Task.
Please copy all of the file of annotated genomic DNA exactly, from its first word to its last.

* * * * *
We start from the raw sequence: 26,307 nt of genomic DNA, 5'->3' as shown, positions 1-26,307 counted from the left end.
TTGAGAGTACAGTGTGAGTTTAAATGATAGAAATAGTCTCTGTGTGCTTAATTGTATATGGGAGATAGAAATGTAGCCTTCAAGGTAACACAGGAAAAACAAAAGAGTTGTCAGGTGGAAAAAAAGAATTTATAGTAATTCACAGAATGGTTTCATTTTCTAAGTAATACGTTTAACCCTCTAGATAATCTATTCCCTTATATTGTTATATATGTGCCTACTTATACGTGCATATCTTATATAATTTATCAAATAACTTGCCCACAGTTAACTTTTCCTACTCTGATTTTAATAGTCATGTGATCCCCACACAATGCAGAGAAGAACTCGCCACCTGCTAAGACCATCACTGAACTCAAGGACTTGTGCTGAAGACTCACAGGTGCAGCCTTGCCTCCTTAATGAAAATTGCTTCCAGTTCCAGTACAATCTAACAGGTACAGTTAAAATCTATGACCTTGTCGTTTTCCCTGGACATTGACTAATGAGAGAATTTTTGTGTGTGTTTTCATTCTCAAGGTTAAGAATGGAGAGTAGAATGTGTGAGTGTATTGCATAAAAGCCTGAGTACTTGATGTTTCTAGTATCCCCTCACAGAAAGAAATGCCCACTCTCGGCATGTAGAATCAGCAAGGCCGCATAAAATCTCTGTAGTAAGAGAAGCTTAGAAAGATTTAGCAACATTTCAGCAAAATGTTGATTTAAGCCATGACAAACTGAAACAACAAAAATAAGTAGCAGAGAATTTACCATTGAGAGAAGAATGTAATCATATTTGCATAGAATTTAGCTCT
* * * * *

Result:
We start from the raw sequence: 26,307 nt of genomic DNA, 5'->3' as shown, positions 1-26,307 counted from the left end.
TTGAGAGTACAGTGTGAGTTTAAATGATAGAAATAGTCTCTGTGTGCTTAATTGTATATGGGAGATAGAAATGTAGCCTTCAAGGTAACACAGGAAAAACAAAAGAGTTGTCAGGTGGAAAAAAAGAATTTATAGTAATTCACAGAATGGTTTCATTTTCTAAGTAATACGTTTAACCCTCTAGATAATCTATTCCCTTATATTGTTATATATGTGCCTACTTATACGTGCATATCTTATATAATTTATCAAATAACTTGCCCACAGTTAACTTTTCCTACTCTGATTTTAATAGTCATGTGATCCCCACACAATGCAGAGAAGAACTCGCCACCTGCTAAGACCATCACTGAACTCAAGGACTTGTGCTGAAGACTCACAGGTGCAGCCTTGCCTCCTTAATGAAAATTGCTTCCAGTTCCAGTACAATCTAACAGGTACAGTTAAAATCTATGACCTTGTCGTTTTCCCTGGACATTGACTAATGAGAGAATTTTTGTGTGTGTTTTCATTCTCAAGGTTAAGAATGGAGAGTAGAATGTGTGAGTGTATTGCATAAAAGCCTGAGTACTTGATGTTTCTAGTATCCCCTCACAGAAAGAAATGCCCACTCTCGGCATGTAGAATCAGCAAGGCCGCATAAAATCTCTGTAGTAAGAGAAGCTTAGAAAGATTTAGCAACATTTCAGCAAAATGTTGATTTAAGCCATGACAAACTGAAACAACAAAAATAAGTAGCAGAGAATTTACCATTGAGAGAAGAATGTAATCATATTTGCATAGAATTTAGCTCT